“All the Way,” Robert Schenkkan’s play now on Broadway, dramatizes Lyndon B. Johnson’s first year of the presidency that started upon John F. Kennedy’s assassination on Nov. 22, 1963. Watching the show reminded me how my view of the man changed over the years.

It was a remarkable year for Johnson. With his seemingly diabolical skill, he maneuvered through Congress historically the most important civil rights act. He then went on to be elected president in one of the biggest landslides in American history.

There had been several civil rights acts before then, starting with the one of 1866, but the one Johnson signed into law on July 2, known since as the Civil Rights Act of 1964, was different.

As he clearly acknowledged in his remarks at the signing ceremony, some of the ringing assertions made in the Declaration of Independence were outright lies to “many Americans” — “not because of their own failures, but because of the color of their skin.”

The most duplicitous among them was, of course, the loftiest of them all, that “all men are created equal.” The purpose of the new legislation was to “close the springs of racial poison,” Johnson said.

Crucially he also announced that he would put the full powers of the federal government behind it. Exactly 10 years earlier, in Brown v. Board of Education, the Supreme Court had unanimously struck down “the doctrine of ‘separate but equal.’ ” That was the doctrine that had legally permitted blatant racial segregation and discrimination.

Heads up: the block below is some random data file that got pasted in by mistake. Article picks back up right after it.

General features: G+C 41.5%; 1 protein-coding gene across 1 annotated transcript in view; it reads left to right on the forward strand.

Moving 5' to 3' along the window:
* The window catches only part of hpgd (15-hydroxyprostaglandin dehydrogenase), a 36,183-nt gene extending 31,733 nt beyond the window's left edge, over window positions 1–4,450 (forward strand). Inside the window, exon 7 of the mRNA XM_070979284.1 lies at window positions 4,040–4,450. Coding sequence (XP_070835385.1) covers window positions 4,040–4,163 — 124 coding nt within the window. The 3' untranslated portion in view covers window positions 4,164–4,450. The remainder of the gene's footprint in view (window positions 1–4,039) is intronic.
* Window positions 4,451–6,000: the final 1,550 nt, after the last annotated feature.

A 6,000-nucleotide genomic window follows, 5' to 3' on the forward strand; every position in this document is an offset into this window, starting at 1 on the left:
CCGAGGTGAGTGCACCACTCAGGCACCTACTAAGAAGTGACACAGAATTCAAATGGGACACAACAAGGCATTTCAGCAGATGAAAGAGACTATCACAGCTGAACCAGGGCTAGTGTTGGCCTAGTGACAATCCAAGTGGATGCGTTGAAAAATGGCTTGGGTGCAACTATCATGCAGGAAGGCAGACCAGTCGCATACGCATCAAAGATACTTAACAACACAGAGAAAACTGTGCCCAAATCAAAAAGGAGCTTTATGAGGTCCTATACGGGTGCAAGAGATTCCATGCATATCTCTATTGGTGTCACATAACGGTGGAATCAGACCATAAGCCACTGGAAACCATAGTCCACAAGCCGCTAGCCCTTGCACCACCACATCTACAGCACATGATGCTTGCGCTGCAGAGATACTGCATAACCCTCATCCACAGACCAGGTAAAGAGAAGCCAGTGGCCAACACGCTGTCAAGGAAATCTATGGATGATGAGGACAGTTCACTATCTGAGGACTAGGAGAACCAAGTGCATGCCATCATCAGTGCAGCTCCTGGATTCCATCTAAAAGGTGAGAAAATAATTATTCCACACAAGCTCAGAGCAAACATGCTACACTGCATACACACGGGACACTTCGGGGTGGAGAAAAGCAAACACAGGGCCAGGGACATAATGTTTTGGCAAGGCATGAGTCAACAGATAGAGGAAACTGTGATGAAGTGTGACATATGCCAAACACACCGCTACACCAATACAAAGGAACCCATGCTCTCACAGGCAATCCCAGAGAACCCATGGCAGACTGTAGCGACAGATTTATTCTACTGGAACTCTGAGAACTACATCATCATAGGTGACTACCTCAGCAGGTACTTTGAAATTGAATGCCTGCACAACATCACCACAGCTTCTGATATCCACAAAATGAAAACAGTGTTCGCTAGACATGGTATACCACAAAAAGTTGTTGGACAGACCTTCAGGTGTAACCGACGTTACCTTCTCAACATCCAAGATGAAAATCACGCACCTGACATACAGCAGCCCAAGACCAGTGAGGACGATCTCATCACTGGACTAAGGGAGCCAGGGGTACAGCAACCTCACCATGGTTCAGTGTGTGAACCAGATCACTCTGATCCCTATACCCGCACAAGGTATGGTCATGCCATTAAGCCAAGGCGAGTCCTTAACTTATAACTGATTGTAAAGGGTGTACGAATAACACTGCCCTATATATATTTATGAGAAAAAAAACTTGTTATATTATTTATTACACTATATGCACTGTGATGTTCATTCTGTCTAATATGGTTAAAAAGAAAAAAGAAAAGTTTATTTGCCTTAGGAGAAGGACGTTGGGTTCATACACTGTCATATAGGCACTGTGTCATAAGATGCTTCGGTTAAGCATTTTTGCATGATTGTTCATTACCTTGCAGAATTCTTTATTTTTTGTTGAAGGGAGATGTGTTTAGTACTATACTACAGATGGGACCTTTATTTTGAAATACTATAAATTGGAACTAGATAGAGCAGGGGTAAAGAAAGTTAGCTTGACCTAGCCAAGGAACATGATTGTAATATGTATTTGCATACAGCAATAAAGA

But the Supreme Court decision had no teeth, as some of the justices had warned. Robert Jackson, who had served as U.S. chief prosecutor in the Nuremberg Trials, for one, had expressed the concern, during the deliberations, that the “courts have no power to enforce general declarations of law.”

Sure enough, many states went on to ignore the decision for years. The decision, as some feared, fanned whites’ resentment and violence, even as blacks’ frustration and anger mounted.

“All the Way” makes that clear sans the judicial history. Martin Luther King Jr. and other black leaders have important roles in the play.

The dramatization, however, necessarily skips or skimps on some of the other important things Johnson did that year: the “unconditional war on poverty” he declared in his first State of the Union message in January; the vision for “the Great Society” he spelled out at the University of Michigan in May; and, above all, his response to the Gulf of Tonkin incident in early August that triggered what would become the bane of Johnson’s presidency: the Vietnam War.

In the play, this last is brought up more or less as an afterthought.

In one of Johnson’s hectic daily dealings, Defense Secretary Robert McNamara rushes in and tells the president about North Vietnamese attacks on an American warship, although he is not really certain about it. Johnson grumbles and dismisses him.

Later, Hubert Humphrey, the liberal senator whom Johnson is thinking of picking as his running mate for his campaign for president, questions the validity of the report. That’s about all.

Nothing like the steps Johnson took to secure the infamous Gulf of Tonkin Resolution is suggested.